Yesterday the neighbor brought over a toad he had found in his garage. We have an unspoken sort of agreement that whenever we find an interesting creature, we show each other's kids.
1. They are very hard to identify. We tried several different internet sites and looked at a ton of pictures. But within each species they differ greatly in the coloring and warts. We think he is a Texas Toad. Maybe.
2. To tell if a toad is male or female, gently turn it over onto its back. A female will squirm around. A male will squirm around and make all sorts of squeaking noises. We had a male.
3. Toads really do pee when you pick them up. They do this for two reasons, both defensive. First, by eliminating some of their water weight, they can jump farther. Second, their urine is acidic so if a dog or other predator had the toad in its mouth, the toad would pee and the predator would spit them out.
4. It is hilariously funny to anyone under the age of 12 to see a toad pee on an adult. And they pee A LOT. The toad probably lost half his body size by the time he was done peeing all over the neighbor.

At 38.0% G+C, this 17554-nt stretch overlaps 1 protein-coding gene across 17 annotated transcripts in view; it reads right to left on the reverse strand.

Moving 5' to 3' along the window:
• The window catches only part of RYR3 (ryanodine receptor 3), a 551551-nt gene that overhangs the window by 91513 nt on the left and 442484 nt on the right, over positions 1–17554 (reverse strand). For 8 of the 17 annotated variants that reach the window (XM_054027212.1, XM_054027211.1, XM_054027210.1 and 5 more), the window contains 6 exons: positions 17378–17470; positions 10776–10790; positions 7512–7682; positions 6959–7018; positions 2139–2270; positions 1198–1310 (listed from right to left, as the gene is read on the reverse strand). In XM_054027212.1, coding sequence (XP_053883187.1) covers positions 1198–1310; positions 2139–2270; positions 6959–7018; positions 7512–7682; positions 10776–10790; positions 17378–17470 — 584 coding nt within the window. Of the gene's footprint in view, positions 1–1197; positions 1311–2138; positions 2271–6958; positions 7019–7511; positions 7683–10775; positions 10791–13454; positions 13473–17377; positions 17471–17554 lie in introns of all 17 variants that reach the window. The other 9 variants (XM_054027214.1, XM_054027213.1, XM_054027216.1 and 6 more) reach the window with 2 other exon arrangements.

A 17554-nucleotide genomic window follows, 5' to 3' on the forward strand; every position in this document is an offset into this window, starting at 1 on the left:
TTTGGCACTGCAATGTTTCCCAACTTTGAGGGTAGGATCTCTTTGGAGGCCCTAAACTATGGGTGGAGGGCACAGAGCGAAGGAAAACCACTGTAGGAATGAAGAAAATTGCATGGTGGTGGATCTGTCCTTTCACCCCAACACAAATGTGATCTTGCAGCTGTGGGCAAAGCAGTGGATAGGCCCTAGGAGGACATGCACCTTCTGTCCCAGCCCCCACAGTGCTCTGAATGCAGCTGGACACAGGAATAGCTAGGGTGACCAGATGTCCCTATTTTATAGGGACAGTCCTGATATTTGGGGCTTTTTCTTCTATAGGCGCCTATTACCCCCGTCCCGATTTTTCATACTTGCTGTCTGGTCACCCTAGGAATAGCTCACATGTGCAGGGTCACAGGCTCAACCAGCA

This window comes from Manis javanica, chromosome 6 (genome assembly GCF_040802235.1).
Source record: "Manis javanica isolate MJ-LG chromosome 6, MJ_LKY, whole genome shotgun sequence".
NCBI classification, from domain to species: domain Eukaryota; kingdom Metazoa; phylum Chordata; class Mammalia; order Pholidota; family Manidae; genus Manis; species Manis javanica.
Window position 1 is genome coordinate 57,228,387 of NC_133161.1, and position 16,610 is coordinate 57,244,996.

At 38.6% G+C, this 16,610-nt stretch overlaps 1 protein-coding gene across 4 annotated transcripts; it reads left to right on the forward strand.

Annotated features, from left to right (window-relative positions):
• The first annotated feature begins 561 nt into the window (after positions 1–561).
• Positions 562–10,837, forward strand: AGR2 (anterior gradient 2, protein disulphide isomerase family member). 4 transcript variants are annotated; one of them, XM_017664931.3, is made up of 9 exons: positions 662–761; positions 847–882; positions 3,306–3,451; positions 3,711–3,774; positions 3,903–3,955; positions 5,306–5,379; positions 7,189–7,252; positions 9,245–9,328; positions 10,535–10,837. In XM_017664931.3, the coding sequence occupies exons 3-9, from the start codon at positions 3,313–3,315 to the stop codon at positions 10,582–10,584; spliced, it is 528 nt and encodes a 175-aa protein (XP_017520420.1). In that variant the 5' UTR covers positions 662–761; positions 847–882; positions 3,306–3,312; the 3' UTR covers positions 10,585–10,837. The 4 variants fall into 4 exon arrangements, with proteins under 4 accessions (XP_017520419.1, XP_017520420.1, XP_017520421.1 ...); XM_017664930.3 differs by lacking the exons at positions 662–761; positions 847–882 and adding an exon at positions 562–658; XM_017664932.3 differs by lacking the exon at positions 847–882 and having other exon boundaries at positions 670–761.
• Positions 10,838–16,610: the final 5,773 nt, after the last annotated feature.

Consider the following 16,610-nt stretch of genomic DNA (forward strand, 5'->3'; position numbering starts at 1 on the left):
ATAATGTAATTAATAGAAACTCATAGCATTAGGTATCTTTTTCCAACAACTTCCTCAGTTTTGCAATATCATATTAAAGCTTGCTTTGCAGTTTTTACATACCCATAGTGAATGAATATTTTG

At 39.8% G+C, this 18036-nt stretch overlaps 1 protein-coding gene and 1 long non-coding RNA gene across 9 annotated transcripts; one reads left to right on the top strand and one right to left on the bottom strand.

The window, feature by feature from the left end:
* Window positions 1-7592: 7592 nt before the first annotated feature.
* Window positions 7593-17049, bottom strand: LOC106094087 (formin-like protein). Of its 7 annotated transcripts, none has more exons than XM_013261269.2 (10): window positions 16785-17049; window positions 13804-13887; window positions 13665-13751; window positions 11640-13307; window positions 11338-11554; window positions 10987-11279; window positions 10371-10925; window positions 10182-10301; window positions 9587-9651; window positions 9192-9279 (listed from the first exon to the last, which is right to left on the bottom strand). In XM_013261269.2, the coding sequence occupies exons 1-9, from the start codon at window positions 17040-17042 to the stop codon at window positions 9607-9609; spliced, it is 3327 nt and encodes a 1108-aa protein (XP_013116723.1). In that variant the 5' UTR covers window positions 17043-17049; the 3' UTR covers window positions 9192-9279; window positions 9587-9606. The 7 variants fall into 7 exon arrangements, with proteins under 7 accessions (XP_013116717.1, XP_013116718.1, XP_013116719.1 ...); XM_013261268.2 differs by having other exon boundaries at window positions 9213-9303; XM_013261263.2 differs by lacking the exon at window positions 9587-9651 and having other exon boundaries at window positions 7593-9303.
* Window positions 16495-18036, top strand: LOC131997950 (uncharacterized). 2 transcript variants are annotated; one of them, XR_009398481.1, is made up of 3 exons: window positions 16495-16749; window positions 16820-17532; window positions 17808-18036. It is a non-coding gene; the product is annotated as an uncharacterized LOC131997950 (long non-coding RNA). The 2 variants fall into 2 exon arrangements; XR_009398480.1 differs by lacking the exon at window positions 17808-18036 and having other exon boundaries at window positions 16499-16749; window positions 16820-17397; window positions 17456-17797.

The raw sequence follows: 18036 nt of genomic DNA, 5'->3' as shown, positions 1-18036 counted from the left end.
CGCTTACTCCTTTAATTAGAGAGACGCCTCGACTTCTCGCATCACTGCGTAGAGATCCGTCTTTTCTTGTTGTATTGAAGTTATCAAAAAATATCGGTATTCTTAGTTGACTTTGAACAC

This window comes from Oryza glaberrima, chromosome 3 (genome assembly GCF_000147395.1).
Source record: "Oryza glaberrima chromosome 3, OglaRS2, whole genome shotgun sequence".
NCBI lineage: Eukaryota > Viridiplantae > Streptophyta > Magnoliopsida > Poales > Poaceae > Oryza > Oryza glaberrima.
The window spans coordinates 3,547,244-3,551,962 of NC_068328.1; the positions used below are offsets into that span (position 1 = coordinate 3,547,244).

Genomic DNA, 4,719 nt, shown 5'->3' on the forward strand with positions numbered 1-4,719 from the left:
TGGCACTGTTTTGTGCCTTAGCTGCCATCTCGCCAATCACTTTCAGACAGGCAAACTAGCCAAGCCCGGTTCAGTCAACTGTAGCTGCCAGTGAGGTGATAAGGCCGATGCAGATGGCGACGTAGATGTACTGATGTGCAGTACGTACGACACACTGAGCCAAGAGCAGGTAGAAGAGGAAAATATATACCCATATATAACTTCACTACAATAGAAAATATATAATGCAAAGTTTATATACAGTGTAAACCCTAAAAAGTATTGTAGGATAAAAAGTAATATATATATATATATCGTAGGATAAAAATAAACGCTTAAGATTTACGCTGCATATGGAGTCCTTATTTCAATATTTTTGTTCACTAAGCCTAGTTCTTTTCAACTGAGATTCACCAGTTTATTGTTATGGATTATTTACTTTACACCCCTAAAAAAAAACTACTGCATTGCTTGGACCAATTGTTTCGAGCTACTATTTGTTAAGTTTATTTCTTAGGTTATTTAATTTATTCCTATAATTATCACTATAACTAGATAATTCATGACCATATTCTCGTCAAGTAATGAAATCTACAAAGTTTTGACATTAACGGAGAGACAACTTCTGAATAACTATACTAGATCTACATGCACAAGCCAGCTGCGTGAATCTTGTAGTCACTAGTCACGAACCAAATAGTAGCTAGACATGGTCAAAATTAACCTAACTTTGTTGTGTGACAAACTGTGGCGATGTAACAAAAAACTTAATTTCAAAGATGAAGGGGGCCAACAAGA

You can find more information about toads in the Handbook of Nature Study by Anna Comstock, pages 170 to 177. Also, the Christian Liberty Nature Reader Book 4 has information from pages 159 to 166.
Here are some picture books which would be perfect for a study on toads.
Toad by the Road: A Year in the Life of These Amazing Amphibians - Joanne Ryder
Frogs, Toads and Turtles (Take-Along Guide) - Diane Burns
Frogs and Toads - Bobbie Kalman
What's the Difference Between a Frog and a Toad? - Mary Firestone
Adventures of Old Mr. Toad - Thornton Burgess
All About Amphibians - Animal Life for Children series by Schlessinger Media
Amphibians - Animal Life in Action by Schelssinger Media
Amphibians - Bill Nye
image of Texas toad taken from http://en.wikipedia.org/wiki/Texas_Toad